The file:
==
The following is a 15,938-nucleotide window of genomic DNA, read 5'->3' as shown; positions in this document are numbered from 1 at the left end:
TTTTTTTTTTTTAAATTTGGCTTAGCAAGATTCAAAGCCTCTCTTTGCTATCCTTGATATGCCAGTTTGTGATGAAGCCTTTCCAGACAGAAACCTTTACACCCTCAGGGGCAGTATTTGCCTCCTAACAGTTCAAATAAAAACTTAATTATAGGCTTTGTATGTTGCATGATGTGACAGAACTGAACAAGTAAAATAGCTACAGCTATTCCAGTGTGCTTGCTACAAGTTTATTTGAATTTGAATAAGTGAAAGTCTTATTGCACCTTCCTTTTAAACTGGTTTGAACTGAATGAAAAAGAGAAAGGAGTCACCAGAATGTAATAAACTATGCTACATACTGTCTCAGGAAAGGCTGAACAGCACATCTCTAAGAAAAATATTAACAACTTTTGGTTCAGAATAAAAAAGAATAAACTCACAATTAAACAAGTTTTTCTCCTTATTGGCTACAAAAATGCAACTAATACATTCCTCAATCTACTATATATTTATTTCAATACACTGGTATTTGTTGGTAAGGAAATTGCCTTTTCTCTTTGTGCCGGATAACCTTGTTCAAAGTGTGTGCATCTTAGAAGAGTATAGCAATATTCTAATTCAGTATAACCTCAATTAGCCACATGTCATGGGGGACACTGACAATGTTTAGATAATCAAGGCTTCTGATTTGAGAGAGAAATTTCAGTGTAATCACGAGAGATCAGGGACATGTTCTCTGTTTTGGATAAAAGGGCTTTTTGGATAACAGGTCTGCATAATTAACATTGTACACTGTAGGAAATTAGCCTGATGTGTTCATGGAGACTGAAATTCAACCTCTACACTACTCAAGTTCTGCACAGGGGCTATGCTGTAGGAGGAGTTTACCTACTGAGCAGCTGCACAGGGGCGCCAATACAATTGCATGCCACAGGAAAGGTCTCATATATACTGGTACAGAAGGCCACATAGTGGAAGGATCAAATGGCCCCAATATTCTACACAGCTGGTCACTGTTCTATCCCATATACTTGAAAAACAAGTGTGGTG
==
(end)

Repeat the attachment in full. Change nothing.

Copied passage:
The following is a 15,938-nucleotide window of genomic DNA, read 5'->3' as shown; positions in this document are numbered from 1 at the left end:
TTTTTTTTTTTTAAATTTGGCTTAGCAAGATTCAAAGCCTCTCTTTGCTATCCTTGATATGCCAGTTTGTGATGAAGCCTTTCCAGACAGAAACCTTTACACCCTCAGGGGCAGTATTTGCCTCCTAACAGTTCAAATAAAAACTTAATTATAGGCTTTGTATGTTGCATGATGTGACAGAACTGAACAAGTAAAATAGCTACAGCTATTCCAGTGTGCTTGCTACAAGTTTATTTGAATTTGAATAAGTGAAAGTCTTATTGCACCTTCCTTTTAAACTGGTTTGAACTGAATGAAAAAGAGAAAGGAGTCACCAGAATGTAATAAACTATGCTACATACTGTCTCAGGAAAGGCTGAACAGCACATCTCTAAGAAAAATATTAACAACTTTTGGTTCAGAATAAAAAAGAATAAACTCACAATTAAACAAGTTTTTCTCCTTATTGGCTACAAAAATGCAACTAATACATTCCTCAATCTACTATATATTTATTTCAATACACTGGTATTTGTTGGTAAGGAAATTGCCTTTTCTCTTTGTGCCGGATAACCTTGTTCAAAGTGTGTGCATCTTAGAAGAGTATAGCAATATTCTAATTCAGTATAACCTCAATTAGCCACATGTCATGGGGGACACTGACAATGTTTAGATAATCAAGGCTTCTGATTTGAGAGAGAAATTTCAGTGTAATCACGAGAGATCAGGGACATGTTCTCTGTTTTGGATAAAAGGGCTTTTTGGATAACAGGTCTGCATAATTAACATTGTACACTGTAGGAAATTAGCCTGATGTGTTCATGGAGACTGAAATTCAACCTCTACACTACTCAAGTTCTGCACAGGGGCTATGCTGTAGGAGGAGTTTACCTACTGAGCAGCTGCACAGGGGCGCCAATACAATTGCATGCCACAGGAAAGGTCTCATATATACTGGTACAGAAGGCCACATAGTGGAAGGATCAAATGGCCCCAATATTCTACACAGCTGGTCACTGTTCTATCCCATATACTTGAAAAACAAGTGTGGTG